The Andy Griffith Show (1960–1968)

 

Beginning in 1960, Griffith starred as Sheriff Andy Taylor in The Andy Griffith Show for the CBS television network. The show took place in the fictional town of Mayberry, North Carolina, where Taylor, a widower, was the sheriff and town sage. The show was filmed at Desilu Studios, with exteriors filmed at Forty Acres in Culver City, CA.

 

From 1960 to 1965, the show co-starred character actor and comedian—and Griffith's longtime friend—Don Knotts in the role of Deputy Barney Fife, Taylor's best friend and partner. He was also Taylor's cousin in the show. In the series première episode, in a conversation between the two, Fife calls Taylor "Cousin Andy", and Taylor calls Fife "Cousin Barney". The show also starred child actor Ron Howard (then known as Ronny Howard), who played Taylor's only child, Opie Taylor.

 

It was an immediate hit. Although Griffith never received a writing credit for the show, he worked on the development of every script. While Knotts was frequently lauded and won multiple Emmy Awards for his comedic performances (as did Frances Bavier in 1967), Griffith was never nominated for an Emmy Award during the show's run.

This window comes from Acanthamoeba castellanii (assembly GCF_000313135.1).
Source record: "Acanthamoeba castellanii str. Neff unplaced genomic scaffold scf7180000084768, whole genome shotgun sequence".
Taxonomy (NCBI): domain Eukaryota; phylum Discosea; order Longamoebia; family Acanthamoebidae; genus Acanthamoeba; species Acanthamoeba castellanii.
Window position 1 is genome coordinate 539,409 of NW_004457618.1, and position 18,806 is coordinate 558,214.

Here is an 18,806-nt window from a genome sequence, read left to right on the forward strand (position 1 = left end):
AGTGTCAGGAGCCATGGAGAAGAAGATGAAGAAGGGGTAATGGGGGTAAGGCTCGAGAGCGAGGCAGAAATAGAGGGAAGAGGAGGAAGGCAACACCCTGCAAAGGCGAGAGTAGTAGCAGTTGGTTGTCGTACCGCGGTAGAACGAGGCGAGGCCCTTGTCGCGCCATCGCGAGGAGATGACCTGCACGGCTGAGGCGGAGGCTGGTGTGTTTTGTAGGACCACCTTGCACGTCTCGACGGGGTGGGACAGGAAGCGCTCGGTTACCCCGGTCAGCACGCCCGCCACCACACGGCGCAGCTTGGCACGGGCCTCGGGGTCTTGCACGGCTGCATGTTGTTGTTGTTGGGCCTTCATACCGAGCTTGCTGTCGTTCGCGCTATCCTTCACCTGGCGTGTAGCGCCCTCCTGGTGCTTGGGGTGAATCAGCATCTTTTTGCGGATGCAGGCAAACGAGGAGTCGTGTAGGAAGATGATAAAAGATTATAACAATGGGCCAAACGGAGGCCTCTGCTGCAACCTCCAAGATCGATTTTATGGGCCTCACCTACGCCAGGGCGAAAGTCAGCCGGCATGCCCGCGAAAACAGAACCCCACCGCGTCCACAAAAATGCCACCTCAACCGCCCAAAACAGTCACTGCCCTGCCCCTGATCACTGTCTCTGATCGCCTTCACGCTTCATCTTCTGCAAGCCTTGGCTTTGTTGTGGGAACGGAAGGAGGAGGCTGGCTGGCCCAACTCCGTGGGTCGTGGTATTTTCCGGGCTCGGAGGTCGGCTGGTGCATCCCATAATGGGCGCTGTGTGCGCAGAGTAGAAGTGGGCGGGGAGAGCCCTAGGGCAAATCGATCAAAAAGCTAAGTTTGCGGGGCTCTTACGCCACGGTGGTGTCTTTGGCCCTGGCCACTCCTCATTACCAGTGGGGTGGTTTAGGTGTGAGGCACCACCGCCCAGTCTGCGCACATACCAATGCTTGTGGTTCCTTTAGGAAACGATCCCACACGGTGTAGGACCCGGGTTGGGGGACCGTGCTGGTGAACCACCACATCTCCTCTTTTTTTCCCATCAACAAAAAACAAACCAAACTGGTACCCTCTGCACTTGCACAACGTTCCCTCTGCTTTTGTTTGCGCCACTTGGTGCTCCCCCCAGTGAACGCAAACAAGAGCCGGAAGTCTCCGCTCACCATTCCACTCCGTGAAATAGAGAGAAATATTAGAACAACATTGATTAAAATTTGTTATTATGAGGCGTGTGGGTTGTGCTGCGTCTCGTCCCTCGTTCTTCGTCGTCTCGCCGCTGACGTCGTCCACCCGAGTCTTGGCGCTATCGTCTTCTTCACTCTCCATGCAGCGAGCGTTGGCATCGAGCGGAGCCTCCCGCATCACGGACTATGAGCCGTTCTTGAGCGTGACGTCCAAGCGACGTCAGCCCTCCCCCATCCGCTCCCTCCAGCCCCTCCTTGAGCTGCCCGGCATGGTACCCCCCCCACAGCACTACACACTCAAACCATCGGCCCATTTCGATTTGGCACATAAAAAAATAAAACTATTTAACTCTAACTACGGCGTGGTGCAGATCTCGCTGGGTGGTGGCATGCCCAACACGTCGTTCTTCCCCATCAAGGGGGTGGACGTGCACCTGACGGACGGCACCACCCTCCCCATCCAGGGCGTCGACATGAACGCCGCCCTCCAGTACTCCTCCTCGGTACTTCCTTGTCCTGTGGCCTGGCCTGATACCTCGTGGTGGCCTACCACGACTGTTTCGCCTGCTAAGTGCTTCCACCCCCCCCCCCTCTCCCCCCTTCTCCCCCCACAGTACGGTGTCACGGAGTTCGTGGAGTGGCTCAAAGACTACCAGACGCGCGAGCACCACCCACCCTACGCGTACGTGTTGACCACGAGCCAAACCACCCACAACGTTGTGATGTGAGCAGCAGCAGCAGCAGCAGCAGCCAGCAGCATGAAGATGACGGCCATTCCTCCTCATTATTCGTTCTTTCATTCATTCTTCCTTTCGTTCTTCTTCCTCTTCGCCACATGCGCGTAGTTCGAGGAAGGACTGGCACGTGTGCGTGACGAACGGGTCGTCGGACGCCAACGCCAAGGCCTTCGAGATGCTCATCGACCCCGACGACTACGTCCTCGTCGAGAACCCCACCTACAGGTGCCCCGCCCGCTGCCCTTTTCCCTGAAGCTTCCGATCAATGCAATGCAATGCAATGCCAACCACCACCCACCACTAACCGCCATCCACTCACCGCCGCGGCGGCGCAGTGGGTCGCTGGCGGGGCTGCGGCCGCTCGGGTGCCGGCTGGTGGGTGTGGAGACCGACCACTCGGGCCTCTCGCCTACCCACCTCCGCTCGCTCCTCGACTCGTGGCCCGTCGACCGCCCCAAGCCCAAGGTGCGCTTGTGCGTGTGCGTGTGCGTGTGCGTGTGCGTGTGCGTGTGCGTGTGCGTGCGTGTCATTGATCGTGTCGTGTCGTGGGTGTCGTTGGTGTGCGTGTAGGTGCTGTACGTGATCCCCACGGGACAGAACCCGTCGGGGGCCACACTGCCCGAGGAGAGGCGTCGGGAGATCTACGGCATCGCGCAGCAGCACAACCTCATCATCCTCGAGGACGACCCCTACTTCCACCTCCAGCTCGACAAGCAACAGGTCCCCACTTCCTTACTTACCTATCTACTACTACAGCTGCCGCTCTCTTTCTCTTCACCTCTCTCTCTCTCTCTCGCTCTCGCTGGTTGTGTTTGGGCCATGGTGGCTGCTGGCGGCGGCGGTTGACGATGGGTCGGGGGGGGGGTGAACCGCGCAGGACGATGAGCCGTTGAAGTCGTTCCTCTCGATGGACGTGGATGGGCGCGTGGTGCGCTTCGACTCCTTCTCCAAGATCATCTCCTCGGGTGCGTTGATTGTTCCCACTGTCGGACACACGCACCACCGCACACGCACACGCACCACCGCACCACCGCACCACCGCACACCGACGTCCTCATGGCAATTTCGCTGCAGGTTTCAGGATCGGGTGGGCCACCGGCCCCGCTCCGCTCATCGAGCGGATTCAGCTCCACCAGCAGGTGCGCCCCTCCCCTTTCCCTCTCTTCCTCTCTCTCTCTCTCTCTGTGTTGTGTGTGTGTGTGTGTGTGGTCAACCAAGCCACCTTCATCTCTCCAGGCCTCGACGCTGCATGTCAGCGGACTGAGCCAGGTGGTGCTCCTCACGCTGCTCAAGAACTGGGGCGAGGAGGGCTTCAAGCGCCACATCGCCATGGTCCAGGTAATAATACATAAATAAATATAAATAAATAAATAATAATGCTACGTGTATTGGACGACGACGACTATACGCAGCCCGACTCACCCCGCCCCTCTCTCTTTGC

In 1967, Griffith was under contract with CBS to do one more season of the show. However, he decided to quit the show to pursue a movie career and other projects. The series continued as Mayberry R.F.D., with Ken Berry starring as a widower farmer and many of the regular characters recurring, some regularly and some as guest appearances. Griffith served as executive producer (according to Griffith, he came in once a week to review the week's scripts and give input) and guest starred in five episodes (the pilot episode involved his marriage to Helen Crump).[10] He made final appearances as Taylor in the 1986 reunion television film, Return to Mayberry, and in two reunion specials in 1993 and 2003.

 

Matlock (1986–1995)

 

After leaving his still-popular show in 1968, and starting his own production company (Andy Griffith Enterprises) in 1972, Griffith starred in less-successful television series such as Headmaster (1970), The New Andy Griffith Show (1971), Adams of Eagle Lake (1975) Salvage 1 (1979), and The Yeagers (1980).